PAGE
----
One big caution here: Singles thinking leads us into a more Darwinian world than ever. In my Newsonomics book, I chose as Law #1: “In the age of Darwinian content, we’re becoming our own and each other’s editors.” Great, useful content will sell; mediocre content will die faster. Repackaging content pushes the new content meritocracy to greater heights. As we approach 2011, news publishers are hoping to hit home runs with new paid content models. Maybe the future is as much small ball, hitting a lot of one-base hits, of striking out as often — and of Singles.

October 13 2010

11:38

TechCrunch: Amazon opens e-reading to short form with Kindle Singles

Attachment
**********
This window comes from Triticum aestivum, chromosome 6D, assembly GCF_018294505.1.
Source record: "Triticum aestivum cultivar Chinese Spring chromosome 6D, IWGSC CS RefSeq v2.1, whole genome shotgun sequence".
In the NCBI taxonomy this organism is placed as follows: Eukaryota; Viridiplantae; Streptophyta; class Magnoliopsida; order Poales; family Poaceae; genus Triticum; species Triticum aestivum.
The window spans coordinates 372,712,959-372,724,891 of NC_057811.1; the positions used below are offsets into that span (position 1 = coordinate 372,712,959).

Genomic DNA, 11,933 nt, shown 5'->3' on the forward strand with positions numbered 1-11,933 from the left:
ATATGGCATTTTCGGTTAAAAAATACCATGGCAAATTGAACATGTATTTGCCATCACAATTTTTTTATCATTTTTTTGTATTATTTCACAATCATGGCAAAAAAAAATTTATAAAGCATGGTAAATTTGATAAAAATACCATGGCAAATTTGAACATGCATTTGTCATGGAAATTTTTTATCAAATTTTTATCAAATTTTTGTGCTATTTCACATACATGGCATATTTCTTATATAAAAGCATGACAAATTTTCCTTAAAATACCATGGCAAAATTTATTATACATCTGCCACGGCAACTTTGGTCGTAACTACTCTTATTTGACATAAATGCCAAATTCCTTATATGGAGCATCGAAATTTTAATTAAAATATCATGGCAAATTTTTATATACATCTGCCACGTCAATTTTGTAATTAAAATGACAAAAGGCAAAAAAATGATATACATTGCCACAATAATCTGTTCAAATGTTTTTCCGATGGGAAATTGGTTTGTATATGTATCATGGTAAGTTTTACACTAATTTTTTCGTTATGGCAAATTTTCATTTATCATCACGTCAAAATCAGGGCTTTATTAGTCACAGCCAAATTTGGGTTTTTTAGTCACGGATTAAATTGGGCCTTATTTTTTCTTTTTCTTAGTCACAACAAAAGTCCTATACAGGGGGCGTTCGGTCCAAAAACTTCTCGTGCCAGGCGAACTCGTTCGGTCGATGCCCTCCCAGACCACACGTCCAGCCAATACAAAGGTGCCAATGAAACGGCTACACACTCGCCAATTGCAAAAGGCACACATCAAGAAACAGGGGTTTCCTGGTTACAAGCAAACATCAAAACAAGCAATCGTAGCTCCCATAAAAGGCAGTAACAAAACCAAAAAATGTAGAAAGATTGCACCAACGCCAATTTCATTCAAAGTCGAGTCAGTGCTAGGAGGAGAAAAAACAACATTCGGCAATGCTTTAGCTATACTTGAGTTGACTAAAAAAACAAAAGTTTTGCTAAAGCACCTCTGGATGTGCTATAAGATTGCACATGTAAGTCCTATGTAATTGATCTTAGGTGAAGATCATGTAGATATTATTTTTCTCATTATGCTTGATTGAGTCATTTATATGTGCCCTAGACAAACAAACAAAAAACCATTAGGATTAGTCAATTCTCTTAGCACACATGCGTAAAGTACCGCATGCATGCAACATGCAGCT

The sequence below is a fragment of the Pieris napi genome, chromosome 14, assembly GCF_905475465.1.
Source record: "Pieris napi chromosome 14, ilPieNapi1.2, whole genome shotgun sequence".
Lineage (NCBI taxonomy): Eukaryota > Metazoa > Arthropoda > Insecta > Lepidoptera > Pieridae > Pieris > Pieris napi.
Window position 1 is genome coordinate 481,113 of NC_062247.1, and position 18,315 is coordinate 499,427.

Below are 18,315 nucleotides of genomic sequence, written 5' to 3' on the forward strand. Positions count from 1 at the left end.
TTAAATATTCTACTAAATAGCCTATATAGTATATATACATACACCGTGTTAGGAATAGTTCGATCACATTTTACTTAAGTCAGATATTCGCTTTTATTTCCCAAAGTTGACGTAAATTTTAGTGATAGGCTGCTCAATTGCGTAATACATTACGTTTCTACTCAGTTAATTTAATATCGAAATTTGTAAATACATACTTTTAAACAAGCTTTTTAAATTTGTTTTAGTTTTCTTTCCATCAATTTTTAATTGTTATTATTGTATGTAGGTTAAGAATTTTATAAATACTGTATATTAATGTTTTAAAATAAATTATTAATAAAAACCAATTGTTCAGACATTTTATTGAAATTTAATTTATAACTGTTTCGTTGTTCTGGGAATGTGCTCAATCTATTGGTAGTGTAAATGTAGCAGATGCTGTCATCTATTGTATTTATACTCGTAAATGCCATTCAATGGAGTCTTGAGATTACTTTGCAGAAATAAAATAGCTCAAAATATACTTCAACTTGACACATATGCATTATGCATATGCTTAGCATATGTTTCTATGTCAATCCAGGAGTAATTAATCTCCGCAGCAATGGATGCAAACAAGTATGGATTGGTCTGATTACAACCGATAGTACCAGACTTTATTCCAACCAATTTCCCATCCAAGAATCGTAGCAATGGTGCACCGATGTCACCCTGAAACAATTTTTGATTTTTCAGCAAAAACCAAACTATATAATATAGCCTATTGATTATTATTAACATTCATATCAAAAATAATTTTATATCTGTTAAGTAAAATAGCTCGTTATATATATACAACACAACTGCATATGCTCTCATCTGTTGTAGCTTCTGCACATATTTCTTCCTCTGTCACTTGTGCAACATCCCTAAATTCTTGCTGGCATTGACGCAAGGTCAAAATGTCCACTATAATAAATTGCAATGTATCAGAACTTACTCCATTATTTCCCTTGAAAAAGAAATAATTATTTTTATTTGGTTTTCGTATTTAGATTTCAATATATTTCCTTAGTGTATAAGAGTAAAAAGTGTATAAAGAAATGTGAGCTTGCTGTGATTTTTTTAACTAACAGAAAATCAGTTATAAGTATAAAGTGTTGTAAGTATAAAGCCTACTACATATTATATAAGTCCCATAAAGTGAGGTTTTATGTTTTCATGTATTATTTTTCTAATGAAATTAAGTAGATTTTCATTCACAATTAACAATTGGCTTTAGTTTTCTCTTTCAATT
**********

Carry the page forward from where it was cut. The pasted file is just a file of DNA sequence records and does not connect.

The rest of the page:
Amazon will open up its Kindle e-reading platform to shorter pieces of work with the launch of Kindle Singles. Writes TechCrunch:

It sounds like anyone can submit a story or piece to be included as a Kindle Single, and Amazon is using the announcement as a “call to serious writers, thinkers, scientists, business leaders, historians, politicians and publishers” to submit writings.

Full story on TechCrunch at this link…Similar Posts: